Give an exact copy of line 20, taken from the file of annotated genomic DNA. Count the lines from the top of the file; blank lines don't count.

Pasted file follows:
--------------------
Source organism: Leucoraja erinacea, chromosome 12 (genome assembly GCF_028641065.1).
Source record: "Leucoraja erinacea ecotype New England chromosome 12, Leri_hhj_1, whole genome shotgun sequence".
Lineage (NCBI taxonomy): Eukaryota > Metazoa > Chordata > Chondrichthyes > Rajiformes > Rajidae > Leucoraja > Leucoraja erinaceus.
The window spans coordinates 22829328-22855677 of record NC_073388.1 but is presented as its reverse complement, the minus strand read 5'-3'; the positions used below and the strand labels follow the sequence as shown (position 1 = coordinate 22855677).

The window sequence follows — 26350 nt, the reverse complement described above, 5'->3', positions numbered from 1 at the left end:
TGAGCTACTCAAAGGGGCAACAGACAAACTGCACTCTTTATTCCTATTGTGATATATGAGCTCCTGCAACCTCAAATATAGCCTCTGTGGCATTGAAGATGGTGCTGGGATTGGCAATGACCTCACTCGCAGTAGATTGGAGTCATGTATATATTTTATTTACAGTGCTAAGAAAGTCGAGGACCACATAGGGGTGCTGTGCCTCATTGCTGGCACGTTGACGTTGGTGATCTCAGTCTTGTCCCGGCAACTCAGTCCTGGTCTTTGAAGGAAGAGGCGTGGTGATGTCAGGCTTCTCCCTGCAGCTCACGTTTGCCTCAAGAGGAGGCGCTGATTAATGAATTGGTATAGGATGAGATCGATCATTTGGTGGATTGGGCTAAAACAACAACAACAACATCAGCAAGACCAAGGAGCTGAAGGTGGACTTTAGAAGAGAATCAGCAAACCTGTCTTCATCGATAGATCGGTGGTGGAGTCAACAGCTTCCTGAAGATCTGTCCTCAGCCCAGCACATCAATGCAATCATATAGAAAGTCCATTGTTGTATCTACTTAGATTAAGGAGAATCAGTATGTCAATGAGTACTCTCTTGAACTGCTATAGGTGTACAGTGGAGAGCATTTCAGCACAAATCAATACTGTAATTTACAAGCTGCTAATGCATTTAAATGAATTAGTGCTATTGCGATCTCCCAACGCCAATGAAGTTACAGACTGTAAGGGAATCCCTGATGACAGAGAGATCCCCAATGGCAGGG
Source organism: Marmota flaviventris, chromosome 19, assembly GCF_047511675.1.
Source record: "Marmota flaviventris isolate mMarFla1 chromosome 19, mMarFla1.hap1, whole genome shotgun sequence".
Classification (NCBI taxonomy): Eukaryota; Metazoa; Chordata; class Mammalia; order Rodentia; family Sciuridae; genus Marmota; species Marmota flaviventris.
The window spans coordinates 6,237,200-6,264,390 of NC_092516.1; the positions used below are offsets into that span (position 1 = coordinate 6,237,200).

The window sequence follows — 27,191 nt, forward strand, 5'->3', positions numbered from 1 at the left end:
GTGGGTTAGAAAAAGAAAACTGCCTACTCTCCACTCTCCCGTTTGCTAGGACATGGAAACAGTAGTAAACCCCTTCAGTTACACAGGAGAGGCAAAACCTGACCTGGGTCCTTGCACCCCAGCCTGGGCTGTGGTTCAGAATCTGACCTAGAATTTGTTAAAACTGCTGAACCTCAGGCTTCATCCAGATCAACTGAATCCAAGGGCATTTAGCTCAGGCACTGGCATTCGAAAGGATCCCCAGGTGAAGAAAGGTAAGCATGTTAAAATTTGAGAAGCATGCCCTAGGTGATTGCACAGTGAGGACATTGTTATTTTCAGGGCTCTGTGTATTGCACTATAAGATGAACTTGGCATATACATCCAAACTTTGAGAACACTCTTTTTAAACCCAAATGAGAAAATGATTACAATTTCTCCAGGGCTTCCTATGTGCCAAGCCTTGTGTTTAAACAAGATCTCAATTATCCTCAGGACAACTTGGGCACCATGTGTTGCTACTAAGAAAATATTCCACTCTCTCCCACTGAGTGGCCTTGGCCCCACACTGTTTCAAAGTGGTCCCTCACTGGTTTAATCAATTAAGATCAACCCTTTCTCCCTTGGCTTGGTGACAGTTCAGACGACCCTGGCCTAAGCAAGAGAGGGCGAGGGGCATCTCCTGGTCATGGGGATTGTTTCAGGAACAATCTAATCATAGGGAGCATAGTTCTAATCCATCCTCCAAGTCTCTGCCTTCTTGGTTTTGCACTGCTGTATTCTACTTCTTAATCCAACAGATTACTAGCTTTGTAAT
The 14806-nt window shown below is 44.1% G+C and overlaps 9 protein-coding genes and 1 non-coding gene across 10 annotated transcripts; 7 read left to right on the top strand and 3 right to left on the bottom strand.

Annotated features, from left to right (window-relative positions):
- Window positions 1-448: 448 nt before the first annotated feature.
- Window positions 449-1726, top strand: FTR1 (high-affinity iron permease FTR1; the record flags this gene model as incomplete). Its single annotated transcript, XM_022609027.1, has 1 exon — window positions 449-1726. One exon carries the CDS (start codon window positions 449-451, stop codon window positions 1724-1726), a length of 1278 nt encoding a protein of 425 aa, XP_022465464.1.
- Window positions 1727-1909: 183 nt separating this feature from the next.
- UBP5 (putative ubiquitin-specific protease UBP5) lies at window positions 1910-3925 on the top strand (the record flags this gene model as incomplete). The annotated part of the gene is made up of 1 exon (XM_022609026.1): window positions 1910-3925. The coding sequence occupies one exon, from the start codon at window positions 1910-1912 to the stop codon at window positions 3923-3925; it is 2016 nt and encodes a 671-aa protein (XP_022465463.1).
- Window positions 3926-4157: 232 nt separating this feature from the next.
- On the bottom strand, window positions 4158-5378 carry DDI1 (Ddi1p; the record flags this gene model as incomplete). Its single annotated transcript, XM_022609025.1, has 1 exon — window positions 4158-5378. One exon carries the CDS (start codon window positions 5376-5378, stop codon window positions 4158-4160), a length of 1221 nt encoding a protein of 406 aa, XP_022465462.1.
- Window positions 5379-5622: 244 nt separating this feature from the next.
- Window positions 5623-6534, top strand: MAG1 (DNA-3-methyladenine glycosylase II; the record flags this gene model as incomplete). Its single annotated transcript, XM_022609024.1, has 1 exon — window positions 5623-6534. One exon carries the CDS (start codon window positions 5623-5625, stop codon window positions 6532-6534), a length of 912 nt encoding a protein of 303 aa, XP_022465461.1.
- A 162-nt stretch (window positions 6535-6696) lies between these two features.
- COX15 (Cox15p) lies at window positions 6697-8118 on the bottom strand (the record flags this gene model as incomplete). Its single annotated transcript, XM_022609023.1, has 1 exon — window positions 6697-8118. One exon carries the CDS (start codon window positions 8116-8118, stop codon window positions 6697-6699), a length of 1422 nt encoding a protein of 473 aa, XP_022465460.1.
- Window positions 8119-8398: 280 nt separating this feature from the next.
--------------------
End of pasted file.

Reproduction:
- On the bottom strand, window positions 4158-5378 carry DDI1 (Ddi1p; the record flags this gene model as incomplete). Its single annotated transcript, XM_022609025.1, has 1 exon — window positions 4158-5378. One exon carries the CDS (start codon window positions 5376-5378, stop codon window positions 4158-4160), a length of 1221 nt encoding a protein of 406 aa, XP_022465462.1.